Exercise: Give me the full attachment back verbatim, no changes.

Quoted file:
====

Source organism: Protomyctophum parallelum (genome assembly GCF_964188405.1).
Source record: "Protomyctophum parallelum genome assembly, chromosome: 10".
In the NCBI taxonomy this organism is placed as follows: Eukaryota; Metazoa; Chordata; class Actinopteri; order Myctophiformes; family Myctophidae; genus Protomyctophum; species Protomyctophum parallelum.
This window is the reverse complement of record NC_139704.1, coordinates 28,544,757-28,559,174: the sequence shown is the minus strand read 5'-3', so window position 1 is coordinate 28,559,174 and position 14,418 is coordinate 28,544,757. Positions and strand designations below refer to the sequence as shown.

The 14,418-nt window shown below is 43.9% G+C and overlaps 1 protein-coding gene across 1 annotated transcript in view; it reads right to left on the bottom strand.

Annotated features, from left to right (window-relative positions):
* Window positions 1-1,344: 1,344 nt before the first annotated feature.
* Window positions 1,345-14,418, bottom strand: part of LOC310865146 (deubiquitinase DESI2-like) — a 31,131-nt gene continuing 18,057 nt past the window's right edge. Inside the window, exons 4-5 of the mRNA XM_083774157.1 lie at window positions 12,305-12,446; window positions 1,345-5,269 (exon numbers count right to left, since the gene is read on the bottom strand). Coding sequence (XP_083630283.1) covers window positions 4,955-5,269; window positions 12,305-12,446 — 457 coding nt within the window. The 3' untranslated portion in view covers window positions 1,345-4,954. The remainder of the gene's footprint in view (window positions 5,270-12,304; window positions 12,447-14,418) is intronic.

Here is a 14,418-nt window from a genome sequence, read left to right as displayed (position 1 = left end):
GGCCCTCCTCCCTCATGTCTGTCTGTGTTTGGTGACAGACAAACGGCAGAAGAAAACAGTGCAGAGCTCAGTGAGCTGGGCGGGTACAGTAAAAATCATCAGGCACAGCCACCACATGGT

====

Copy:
Source organism: Protomyctophum parallelum (genome assembly GCF_964188405.1).
Source record: "Protomyctophum parallelum genome assembly, chromosome: 10".
In the NCBI taxonomy this organism is placed as follows: Eukaryota; Metazoa; Chordata; class Actinopteri; order Myctophiformes; family Myctophidae; genus Protomyctophum; species Protomyctophum parallelum.
This window is the reverse complement of record NC_139704.1, coordinates 28,544,757-28,559,174: the sequence shown is the minus strand read 5'-3', so window position 1 is coordinate 28,559,174 and position 14,418 is coordinate 28,544,757. Positions and strand designations below refer to the sequence as shown.

The 14,418-nt window shown below is 43.9% G+C and overlaps 1 protein-coding gene across 1 annotated transcript in view; it reads right to left on the bottom strand.

Annotated features, from left to right (window-relative positions):
* Window positions 1-1,344: 1,344 nt before the first annotated feature.
* Window positions 1,345-14,418, bottom strand: part of LOC310865146 (deubiquitinase DESI2-like) — a 31,131-nt gene continuing 18,057 nt past the window's right edge. Inside the window, exons 4-5 of the mRNA XM_083774157.1 lie at window positions 12,305-12,446; window positions 1,345-5,269 (exon numbers count right to left, since the gene is read on the bottom strand). Coding sequence (XP_083630283.1) covers window positions 4,955-5,269; window positions 12,305-12,446 — 457 coding nt within the window. The 3' untranslated portion in view covers window positions 1,345-4,954. The remainder of the gene's footprint in view (window positions 5,270-12,304; window positions 12,447-14,418) is intronic.

Here is a 14,418-nt window from a genome sequence, read left to right as displayed (position 1 = left end):
GGCCCTCCTCCCTCATGTCTGTCTGTGTTTGGTGACAGACAAACGGCAGAAGAAAACAGTGCAGAGCTCAGTGAGCTGGGCGGGTACAGTAAAAATCATCAGGCACAGCCACCACATGGT